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Whether or not I compile a Racket program seems to make no difference to the runtime performance.

Is it just the loading of the file initially that is improved by compilation? In other words, does running racket src.rkt do a jit compilation on the fly, which is why I see no difference in compiling vs interactive?

Even for tight loops of integer arithmetic, where I thought some difference would occur, the profile times are equivalent whether or not I previously did a raco make.

Am I missing something simple?

PS, I notice that I can run racket against the source file (.rkt) or .zo file. Does racket automatically use the .zo if one is found that corresponds to the .rkt file, or does the .zo file need to be used explicitly? Either way, it makes no difference to the performance numbers I'm seeing.

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up vote 14 down vote accepted

Yes, you're right.

Racket compiles code in two stages: first, the code is compiled into bytecode form, and then when it runs it gets jitted into machine code. When you compile a file, you're basically creating the bytecode which saves on re-compiling it later. Since that's usually not something that takes a lot of time for small pieces of code, you won't see any noticeable difference in runtimes. For an extreme example, you can delete all *.zo files in the collection tree and start DrRacket -- it will take a lot of time to start since there's a ton of code, but once it does start, it would run almost as usual. (It would also be slow to click "run" since that will reload and recompile some files.) Another concern for bigger pieces of code is that the compilation process can make memory consumption higher, but that's also not an issue with smaller pieces of code.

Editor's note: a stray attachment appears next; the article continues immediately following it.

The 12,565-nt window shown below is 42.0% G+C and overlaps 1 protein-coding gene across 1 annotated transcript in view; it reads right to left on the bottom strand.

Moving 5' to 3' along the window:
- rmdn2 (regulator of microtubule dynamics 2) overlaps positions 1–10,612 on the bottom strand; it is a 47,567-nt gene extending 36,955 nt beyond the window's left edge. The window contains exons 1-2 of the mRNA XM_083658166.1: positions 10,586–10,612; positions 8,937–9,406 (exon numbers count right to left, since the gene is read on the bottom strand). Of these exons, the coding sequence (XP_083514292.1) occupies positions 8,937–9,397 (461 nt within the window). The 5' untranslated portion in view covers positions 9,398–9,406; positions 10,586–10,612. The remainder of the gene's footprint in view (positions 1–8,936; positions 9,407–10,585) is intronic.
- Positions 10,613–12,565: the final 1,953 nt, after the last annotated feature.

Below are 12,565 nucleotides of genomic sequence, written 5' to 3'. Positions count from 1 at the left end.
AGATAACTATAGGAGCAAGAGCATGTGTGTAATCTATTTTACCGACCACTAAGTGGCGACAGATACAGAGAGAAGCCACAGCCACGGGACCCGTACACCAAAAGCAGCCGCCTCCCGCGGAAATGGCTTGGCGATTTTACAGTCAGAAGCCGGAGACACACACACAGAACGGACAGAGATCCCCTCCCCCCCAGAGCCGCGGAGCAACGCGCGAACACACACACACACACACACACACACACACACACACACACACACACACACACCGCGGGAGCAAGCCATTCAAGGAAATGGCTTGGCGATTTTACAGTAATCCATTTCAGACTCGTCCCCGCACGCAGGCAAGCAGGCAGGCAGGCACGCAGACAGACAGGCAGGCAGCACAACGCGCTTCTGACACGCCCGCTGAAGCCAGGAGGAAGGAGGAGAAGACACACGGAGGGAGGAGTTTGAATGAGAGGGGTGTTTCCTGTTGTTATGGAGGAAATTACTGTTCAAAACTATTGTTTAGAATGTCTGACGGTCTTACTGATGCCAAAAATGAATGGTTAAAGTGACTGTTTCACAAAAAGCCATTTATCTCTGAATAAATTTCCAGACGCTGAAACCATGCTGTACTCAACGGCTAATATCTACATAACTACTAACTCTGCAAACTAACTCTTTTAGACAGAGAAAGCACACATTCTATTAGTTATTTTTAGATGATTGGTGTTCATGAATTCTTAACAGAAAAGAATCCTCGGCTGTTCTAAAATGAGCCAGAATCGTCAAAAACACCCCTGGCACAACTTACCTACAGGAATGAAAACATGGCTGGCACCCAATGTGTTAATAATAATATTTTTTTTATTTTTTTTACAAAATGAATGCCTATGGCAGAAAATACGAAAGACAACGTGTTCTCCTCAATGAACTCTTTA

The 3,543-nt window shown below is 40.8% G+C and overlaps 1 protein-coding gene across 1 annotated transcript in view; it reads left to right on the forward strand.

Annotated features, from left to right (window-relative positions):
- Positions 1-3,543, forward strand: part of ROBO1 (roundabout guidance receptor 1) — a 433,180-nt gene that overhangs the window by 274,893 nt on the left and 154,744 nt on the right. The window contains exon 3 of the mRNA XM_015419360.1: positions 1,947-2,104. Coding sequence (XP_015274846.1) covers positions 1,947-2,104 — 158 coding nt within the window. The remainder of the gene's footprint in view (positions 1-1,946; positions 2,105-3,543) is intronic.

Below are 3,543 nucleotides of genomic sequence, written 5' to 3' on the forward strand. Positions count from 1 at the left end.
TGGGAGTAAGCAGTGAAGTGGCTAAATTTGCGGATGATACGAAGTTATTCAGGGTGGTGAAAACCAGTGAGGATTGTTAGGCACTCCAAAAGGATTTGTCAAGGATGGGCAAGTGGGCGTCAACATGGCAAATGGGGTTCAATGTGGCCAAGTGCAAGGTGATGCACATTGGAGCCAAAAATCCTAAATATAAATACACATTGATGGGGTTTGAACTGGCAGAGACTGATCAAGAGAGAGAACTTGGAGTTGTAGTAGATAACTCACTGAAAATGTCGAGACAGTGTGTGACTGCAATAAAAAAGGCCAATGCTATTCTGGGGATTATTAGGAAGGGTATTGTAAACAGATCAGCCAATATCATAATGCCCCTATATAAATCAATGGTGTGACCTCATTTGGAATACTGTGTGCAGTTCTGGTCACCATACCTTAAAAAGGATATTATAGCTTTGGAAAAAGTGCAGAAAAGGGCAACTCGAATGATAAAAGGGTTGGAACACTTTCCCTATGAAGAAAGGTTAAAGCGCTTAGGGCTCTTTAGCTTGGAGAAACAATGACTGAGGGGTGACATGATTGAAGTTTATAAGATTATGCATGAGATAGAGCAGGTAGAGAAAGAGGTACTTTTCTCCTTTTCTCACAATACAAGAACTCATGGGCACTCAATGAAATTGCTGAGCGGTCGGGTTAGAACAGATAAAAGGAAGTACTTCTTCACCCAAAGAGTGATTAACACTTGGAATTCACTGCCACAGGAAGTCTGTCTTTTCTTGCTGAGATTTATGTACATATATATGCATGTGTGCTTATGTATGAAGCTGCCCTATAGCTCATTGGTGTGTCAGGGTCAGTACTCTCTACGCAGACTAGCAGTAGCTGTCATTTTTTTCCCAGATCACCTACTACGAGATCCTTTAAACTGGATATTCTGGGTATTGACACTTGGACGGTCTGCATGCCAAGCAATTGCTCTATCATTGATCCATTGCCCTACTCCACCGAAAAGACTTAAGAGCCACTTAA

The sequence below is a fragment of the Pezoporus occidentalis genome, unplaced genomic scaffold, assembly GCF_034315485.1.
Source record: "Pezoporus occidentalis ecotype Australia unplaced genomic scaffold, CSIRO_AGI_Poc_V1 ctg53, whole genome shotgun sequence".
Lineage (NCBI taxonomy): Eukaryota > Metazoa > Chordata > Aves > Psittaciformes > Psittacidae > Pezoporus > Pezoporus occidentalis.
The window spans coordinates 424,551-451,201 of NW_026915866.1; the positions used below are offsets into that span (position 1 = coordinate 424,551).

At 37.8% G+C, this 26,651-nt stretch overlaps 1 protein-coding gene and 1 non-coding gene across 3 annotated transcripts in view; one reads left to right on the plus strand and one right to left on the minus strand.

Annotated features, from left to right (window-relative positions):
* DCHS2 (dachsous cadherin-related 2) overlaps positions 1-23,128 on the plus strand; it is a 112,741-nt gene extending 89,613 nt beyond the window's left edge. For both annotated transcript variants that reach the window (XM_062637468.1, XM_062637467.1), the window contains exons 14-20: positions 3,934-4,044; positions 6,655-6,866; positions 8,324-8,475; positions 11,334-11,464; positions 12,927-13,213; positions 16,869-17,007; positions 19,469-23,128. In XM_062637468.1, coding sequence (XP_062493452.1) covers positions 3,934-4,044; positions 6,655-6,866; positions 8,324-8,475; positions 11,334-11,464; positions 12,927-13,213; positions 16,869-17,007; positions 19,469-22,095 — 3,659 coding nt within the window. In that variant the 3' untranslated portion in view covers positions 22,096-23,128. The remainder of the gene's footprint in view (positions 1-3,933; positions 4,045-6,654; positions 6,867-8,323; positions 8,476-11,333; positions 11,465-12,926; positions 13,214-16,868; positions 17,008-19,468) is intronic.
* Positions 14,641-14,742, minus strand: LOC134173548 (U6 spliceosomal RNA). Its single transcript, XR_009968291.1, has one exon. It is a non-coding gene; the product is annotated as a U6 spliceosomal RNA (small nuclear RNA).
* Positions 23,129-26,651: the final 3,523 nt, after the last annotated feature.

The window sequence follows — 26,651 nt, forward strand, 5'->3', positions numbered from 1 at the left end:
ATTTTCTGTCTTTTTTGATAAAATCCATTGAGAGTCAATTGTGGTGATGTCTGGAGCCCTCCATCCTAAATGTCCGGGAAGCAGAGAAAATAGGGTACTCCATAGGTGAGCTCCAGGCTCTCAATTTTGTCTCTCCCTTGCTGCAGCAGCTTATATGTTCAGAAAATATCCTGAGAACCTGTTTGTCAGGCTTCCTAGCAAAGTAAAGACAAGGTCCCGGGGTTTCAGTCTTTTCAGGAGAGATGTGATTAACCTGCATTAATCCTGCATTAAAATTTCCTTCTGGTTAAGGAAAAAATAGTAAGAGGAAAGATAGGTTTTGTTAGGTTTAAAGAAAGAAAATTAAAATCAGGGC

See also the Performace chapter in the guide for hints on how to improve performance.

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Thanks alot, Eli. – Scott Apr 14 '12 at 16:53

Racket will always compile your code, regardless of whether it is run interactively at the REPL or run from the command-line. Here is the section in the guide that explains it. In interactive mode, the compiler turns every expression/definition into bytecode in memory and executes that. Otherwise, the compilers outputs the bytecode to zo files.

Note: Eli replied at the same time I did. See his response for more details.

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